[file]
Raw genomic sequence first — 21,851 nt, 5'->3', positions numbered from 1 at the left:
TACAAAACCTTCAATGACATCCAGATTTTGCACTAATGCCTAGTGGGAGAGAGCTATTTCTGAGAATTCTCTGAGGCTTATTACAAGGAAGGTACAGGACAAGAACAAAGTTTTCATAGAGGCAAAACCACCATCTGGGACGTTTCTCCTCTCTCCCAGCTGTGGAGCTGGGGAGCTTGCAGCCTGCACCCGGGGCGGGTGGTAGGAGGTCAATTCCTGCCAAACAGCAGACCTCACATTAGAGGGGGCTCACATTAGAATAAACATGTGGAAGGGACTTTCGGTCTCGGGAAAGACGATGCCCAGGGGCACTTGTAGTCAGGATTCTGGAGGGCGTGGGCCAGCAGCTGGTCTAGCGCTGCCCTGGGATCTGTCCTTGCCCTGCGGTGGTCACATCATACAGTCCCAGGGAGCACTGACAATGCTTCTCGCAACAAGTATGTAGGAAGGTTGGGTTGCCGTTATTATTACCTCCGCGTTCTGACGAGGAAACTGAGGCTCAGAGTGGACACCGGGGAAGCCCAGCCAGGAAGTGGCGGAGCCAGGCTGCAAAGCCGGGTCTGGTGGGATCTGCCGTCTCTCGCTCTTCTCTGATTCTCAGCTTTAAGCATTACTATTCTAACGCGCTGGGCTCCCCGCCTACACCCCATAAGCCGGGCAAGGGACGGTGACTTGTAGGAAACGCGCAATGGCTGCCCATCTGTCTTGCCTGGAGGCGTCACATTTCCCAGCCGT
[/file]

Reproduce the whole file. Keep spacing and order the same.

Raw genomic sequence first — 21,851 nt, 5'->3', positions numbered from 1 at the left:
TACAAAACCTTCAATGACATCCAGATTTTGCACTAATGCCTAGTGGGAGAGAGCTATTTCTGAGAATTCTCTGAGGCTTATTACAAGGAAGGTACAGGACAAGAACAAAGTTTTCATAGAGGCAAAACCACCATCTGGGACGTTTCTCCTCTCTCCCAGCTGTGGAGCTGGGGAGCTTGCAGCCTGCACCCGGGGCGGGTGGTAGGAGGTCAATTCCTGCCAAACAGCAGACCTCACATTAGAGGGGGCTCACATTAGAATAAACATGTGGAAGGGACTTTCGGTCTCGGGAAAGACGATGCCCAGGGGCACTTGTAGTCAGGATTCTGGAGGGCGTGGGCCAGCAGCTGGTCTAGCGCTGCCCTGGGATCTGTCCTTGCCCTGCGGTGGTCACATCATACAGTCCCAGGGAGCACTGACAATGCTTCTCGCAACAAGTATGTAGGAAGGTTGGGTTGCCGTTATTATTACCTCCGCGTTCTGACGAGGAAACTGAGGCTCAGAGTGGACACCGGGGAAGCCCAGCCAGGAAGTGGCGGAGCCAGGCTGCAAAGCCGGGTCTGGTGGGATCTGCCGTCTCTCGCTCTTCTCTGATTCTCAGCTTTAAGCATTACTATTCTAACGCGCTGGGCTCCCCGCCTACACCCCATAAGCCGGGCAAGGGACGGTGACTTGTAGGAAACGCGCAATGGCTGCCCATCTGTCTTGCCTGGAGGCGTCACATTTCCCAGCCGT